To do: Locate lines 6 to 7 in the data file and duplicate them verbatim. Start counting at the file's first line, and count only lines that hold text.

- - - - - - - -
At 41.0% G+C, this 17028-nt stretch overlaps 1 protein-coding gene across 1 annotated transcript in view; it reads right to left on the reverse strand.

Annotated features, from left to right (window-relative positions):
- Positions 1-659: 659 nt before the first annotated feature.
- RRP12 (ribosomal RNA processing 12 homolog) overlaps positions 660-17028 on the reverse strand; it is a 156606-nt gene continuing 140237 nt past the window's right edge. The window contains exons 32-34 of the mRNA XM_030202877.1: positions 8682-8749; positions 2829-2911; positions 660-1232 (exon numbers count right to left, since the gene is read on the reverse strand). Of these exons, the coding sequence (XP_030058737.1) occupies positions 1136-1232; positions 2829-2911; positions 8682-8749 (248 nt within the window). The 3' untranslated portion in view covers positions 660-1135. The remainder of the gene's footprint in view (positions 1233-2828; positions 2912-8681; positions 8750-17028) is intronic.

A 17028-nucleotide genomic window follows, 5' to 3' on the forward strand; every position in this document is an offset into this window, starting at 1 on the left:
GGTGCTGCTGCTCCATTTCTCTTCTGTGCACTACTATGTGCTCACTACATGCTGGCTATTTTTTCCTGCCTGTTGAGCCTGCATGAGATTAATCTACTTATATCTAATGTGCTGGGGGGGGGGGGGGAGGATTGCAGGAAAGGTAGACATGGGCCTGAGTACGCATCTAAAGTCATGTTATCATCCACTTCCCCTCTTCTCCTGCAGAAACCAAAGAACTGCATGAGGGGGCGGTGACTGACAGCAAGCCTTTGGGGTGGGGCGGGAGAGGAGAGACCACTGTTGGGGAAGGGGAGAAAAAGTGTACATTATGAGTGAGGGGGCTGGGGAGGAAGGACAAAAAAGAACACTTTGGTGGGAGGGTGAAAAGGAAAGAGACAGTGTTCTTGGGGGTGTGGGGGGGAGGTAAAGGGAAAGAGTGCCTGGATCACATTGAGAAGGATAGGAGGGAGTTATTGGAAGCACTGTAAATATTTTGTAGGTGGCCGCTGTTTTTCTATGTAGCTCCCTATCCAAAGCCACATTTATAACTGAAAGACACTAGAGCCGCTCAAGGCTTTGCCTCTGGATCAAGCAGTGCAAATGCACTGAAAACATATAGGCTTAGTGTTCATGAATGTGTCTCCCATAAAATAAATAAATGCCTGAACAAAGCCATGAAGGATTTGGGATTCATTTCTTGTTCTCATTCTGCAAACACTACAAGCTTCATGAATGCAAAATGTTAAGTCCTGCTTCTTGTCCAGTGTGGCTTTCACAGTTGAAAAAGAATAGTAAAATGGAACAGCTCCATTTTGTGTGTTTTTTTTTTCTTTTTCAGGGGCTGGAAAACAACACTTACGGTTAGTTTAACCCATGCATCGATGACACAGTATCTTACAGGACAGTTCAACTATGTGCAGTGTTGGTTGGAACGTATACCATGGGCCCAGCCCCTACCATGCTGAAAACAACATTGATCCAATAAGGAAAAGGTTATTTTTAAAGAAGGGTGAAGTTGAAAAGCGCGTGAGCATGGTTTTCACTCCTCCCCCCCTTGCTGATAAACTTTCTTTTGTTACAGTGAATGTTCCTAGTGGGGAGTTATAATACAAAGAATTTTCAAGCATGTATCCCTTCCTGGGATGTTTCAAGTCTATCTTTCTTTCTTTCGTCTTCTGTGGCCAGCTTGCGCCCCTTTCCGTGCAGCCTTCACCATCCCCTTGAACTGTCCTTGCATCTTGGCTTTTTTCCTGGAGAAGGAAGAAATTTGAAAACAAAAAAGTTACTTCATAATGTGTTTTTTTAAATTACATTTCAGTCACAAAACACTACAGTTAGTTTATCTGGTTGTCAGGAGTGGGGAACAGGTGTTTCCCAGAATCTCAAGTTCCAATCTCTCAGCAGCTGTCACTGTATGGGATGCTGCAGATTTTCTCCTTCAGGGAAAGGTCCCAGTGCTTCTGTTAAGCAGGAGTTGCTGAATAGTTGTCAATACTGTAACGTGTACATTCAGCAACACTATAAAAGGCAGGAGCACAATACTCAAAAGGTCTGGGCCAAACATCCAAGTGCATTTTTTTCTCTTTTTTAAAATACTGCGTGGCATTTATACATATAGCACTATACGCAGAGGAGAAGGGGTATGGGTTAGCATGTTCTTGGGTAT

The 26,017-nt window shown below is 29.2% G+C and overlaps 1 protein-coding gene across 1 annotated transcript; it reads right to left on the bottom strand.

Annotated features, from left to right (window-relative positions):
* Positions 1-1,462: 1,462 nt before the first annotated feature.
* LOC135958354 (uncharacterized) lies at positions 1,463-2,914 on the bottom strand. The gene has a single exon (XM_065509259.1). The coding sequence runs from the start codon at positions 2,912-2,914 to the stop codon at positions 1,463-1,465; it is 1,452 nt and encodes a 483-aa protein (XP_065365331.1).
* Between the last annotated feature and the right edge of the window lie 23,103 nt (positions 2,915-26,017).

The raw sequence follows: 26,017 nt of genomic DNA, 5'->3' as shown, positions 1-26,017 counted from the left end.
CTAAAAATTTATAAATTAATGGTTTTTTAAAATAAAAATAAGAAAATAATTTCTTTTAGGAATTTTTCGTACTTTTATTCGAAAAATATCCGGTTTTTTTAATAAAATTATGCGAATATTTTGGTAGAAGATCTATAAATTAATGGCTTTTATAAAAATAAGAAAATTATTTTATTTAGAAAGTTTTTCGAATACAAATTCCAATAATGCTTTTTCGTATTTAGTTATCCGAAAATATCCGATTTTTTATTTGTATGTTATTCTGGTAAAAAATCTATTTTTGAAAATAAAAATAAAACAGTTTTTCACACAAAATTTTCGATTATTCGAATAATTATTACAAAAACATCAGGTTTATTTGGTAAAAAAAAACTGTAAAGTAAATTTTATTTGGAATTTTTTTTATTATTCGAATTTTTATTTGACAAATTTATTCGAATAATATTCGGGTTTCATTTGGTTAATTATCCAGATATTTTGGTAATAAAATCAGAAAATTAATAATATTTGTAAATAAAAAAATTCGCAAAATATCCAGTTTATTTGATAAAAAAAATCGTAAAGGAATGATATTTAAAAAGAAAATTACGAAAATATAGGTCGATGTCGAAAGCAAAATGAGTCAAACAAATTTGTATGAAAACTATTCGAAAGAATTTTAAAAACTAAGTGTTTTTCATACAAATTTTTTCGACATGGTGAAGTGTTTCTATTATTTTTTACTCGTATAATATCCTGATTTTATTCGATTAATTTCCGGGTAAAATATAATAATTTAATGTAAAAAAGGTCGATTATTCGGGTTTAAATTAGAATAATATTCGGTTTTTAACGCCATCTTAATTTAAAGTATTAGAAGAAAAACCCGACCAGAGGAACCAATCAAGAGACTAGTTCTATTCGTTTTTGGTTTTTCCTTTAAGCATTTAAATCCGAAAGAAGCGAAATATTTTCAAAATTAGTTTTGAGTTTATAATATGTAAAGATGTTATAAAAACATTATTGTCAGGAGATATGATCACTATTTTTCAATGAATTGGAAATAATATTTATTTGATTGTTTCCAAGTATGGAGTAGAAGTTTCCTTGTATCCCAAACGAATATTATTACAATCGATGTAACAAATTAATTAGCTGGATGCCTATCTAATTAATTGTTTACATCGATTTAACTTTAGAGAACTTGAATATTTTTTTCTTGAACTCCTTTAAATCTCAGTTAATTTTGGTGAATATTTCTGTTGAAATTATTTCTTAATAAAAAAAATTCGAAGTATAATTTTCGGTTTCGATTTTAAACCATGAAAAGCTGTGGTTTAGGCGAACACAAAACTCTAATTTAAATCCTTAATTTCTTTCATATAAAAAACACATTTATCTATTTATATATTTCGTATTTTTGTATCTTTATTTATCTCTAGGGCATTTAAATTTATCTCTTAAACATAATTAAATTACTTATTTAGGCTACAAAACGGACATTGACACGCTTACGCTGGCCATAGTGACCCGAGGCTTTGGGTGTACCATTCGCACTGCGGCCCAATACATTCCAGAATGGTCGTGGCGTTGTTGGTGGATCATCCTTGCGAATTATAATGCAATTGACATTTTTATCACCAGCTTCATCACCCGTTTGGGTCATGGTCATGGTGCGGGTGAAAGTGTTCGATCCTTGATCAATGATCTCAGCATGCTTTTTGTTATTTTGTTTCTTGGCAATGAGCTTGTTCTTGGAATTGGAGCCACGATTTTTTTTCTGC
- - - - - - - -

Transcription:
GGTGCTGCTGCTCCATTTCTCTTCTGTGCACTACTATGTGCTCACTACATGCTGGCTATTTTTTCCTGCCTGTTGAGCCTGCATGAGATTAATCTACTTATATCTAATGTGCTGGGGGGGGGGGGGGAGGATTGCAGGAAAGGTAGACATGGGCCTGAGTACGCATCTAAAGTCATGTTATCATCCACTTCCCCTCTTCTCCTGCAGAAACCAAAGAACTGCATGAGGGGGCGGTGACTGACAGCAAGCCTTTGGGGTGGGGCGGGAGAGGAGAGACCACTGTTGGGGAAGGGGAGAAAAAGTGTACATTATGAGTGAGGGGGCTGGGGAGGAAGGACAAAAAAGAACACTTTGGTGGGAGGGTGAAAAGGAAAGAGACAGTGTTCTTGGGGGTGTGGGGGGGAGGTAAAGGGAAAGAGTGCCTGGATCACATTGAGAAGGATAGGAGGGAGTTATTGGAAGCACTGTAAATATTTTGTAGGTGGCCGCTGTTTTTCTATGTAGCTCCCTATCCAAAGCCACATTTATAACTGAAAGACACTAGAGCCGCTCAAGGCTTTGCCTCTGGATCAAGCAGTGCAAATGCACTGAAAACATATAGGCTTAGTGTTCATGAATGTGTCTCCCATAAAATAAATAAATGCCTGAACAAAGCCATGAAGGATTTGGGATTCATTTCTTGTTCTCATTCTGCAAACACTACAAGCTTCATGAATGCAAAATGTTAAGTCCTGCTTCTTGTCCAGTGTGGCTTTCACAGTTGAAAAAGAATAGTAAAATGGAACAGCTCCATTTTGTGTGTTTTTTTTTTCTTTTTCAGGGGCTGGAAAACAACACTTACGGTTAGTTTAACCCATGCATCGATGACACAGTATCTTACAGGACAGTTCAACTATGTGCAGTGTTGGTTGGAACGTATACCATGGGCCCAGCCCCTACCATGCTGAAAACAACATTGATCCAATAAGGAAAAGGTTATTTTTAAAGAAGGGTGAAGTTGAAAAGCGCGTGAGCATGGTTTTCACTCCTCCCCCCCTTGCTGATAAACTTTCTTTTGTTACAGTGAATGTTCCTAGTGGGGAGTTATAATACAAAGAATTTTCAAGCATGTATCCCTTCCTGGGATGTTTCAAGTCTATCTTTCTTTCTTTCGTCTTCTGTGGCCAGCTTGCGCCCCTTTCCGTGCAGCCTTCACCATCCCCTTGAACTGTCCTTGCATCTTGGCTTTTTTCCTGGAGAAGGAAGAAATTTGAAAACAAAAAAGTTACTTCATAATGTGTTTTTTTAAATTACATTTCAGTCACAAAACACTACAGTTAGTTTATCTGGTTGTCAGGAGTGGGGAACAGGTGTTTCCCAGAATCTCAAGTTCCAATCTCTCAGCAGCTGTCACTGTATGGGATGCTGCAGATTTTCTCCTTCAGGGAAAGGTCCCAGTGCTTCTGTTAAGCAGGAGTTGCTGAATAGTTGTCAATACTGTAACGTGTACATTCAGCAACACTATAAAAGGCAGGAGCACAATACTCAAAAGGTCTGGGCCAAACATCCAAGTGCATTTTTTTCTCTTTTTTAAAATACTGCGTGGCATTTATACATATAGCACTATACGCAGAGGAGAAGGGGTATGGGTTAGCATGTTCTTGGGTAT

The 26,017-nt window shown below is 29.2% G+C and overlaps 1 protein-coding gene across 1 annotated transcript; it reads right to left on the bottom strand.